Flat-head Syndrome

The safest way to put your baby down to sleep is on his or her back. Babies who sleep on their back are much less likely to die of Sudden Infant Death Syndrome (SIDS).

However, babies have weak neck muscles, so they tend to turn their heads to one side when placed on their backs. And since babies' skulls are very soft and can be affected by pressure, infants who always sleep with their head turned to the same side can develop flat spots. This is known as "flat head".

A little bit of flattening goes away on its own. More serious flattening may be permanent, but it will not affect a baby's brain or development.

How to Prevent a Flat Head

A simple way to prevent your baby from getting a flat head is to change the position of the baby's head each day. Babies like something interesting to look at and tend to turn their heads to watch and follow things around the room.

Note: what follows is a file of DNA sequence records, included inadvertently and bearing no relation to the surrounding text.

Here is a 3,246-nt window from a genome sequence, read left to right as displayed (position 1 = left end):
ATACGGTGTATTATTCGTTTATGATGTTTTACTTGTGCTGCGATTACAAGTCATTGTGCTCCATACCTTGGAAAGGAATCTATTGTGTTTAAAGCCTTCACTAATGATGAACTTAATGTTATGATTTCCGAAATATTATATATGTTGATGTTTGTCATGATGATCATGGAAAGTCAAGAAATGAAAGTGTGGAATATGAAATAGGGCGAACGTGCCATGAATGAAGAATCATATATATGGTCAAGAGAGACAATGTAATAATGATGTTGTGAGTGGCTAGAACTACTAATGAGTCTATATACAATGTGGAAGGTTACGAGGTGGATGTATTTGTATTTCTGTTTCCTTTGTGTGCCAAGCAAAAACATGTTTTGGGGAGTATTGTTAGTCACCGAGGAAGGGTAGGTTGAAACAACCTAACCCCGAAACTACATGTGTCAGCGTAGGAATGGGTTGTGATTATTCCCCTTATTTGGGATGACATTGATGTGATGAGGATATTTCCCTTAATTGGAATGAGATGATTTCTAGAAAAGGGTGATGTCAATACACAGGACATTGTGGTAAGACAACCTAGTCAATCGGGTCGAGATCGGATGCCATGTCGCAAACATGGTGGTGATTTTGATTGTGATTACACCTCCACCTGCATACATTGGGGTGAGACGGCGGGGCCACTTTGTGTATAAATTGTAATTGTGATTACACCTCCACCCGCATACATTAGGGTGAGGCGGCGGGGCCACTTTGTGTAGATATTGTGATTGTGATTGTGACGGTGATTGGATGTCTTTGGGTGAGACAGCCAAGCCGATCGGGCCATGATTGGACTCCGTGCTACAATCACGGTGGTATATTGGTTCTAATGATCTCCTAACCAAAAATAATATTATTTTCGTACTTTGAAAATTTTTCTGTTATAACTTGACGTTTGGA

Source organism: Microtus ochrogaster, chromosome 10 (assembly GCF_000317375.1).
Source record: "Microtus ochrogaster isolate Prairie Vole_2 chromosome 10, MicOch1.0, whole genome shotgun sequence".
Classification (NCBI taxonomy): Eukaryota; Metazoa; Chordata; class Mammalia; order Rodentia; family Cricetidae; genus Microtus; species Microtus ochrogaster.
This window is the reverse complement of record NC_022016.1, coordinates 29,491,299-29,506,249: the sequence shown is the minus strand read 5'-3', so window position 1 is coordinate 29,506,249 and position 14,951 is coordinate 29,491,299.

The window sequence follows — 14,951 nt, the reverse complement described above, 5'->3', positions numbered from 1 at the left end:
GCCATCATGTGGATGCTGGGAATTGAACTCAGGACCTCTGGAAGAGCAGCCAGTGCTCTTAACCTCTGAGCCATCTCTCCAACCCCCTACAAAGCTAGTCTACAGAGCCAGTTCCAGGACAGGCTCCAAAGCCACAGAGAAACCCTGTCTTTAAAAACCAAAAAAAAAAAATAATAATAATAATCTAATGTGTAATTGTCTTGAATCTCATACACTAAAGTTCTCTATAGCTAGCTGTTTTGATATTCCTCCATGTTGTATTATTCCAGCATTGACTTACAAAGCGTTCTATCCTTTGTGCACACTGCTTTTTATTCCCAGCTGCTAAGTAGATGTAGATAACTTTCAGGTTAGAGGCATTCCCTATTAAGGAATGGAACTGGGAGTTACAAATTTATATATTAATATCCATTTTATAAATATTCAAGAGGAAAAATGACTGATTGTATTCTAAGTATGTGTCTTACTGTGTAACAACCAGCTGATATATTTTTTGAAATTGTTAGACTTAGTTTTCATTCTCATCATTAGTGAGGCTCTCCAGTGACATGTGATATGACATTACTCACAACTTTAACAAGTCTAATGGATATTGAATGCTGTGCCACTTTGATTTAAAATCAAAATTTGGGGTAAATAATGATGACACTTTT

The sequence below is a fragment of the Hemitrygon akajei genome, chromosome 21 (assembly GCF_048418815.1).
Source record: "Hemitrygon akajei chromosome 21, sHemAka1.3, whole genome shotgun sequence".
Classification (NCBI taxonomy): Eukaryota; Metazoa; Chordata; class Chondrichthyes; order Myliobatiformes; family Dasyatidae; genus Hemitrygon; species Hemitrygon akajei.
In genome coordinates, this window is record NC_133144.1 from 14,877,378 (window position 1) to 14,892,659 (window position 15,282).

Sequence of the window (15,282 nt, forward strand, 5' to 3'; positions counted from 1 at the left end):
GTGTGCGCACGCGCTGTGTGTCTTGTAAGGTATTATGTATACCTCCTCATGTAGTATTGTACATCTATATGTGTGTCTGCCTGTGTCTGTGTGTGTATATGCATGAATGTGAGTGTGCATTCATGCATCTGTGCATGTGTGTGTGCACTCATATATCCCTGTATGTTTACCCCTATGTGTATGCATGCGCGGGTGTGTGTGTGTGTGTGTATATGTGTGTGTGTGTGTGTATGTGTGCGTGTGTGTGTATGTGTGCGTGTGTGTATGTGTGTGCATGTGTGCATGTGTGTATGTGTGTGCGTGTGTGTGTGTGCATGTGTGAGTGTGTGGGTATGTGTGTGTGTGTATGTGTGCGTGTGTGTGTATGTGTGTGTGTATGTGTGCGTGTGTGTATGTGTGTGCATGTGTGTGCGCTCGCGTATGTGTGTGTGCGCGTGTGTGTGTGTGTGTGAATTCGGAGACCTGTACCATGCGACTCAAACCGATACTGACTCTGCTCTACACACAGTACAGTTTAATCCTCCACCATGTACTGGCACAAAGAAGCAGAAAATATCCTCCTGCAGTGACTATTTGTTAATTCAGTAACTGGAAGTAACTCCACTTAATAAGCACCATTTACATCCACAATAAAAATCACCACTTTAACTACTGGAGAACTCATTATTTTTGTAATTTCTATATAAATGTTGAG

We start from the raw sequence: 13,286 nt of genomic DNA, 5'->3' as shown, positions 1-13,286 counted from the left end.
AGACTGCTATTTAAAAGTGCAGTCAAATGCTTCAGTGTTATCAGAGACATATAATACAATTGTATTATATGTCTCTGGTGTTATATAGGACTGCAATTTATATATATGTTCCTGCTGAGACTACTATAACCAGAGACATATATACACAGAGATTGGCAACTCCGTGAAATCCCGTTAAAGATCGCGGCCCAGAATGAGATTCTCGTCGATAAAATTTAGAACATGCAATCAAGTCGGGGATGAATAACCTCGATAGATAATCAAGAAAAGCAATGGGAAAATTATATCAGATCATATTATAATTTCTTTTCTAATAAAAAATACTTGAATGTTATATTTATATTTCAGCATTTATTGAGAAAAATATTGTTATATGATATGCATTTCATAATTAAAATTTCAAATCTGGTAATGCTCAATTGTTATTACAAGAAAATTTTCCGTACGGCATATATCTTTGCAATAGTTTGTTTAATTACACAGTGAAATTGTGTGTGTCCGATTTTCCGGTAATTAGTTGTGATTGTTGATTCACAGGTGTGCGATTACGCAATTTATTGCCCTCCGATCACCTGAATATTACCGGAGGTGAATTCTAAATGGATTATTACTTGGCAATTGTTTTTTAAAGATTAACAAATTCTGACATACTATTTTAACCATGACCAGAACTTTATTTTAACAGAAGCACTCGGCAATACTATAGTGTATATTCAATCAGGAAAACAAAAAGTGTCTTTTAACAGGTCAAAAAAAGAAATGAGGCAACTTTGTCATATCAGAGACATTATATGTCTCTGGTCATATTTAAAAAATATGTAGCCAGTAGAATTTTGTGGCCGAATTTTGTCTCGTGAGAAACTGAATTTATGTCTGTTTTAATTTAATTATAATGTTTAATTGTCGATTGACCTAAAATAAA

You can change the position of your baby's head while still allowing them to have an interesting view this way:

  • One day, place your baby with his or her head at the head of the crib.
  • The next day, place your baby at the opposite end of the crib.

Placing a mobile toy on the crib will encourage your baby to look that way.

For more information on preventing a flat head in babies and how to avoid SIDS, visit the Canadian Pediatric Society website.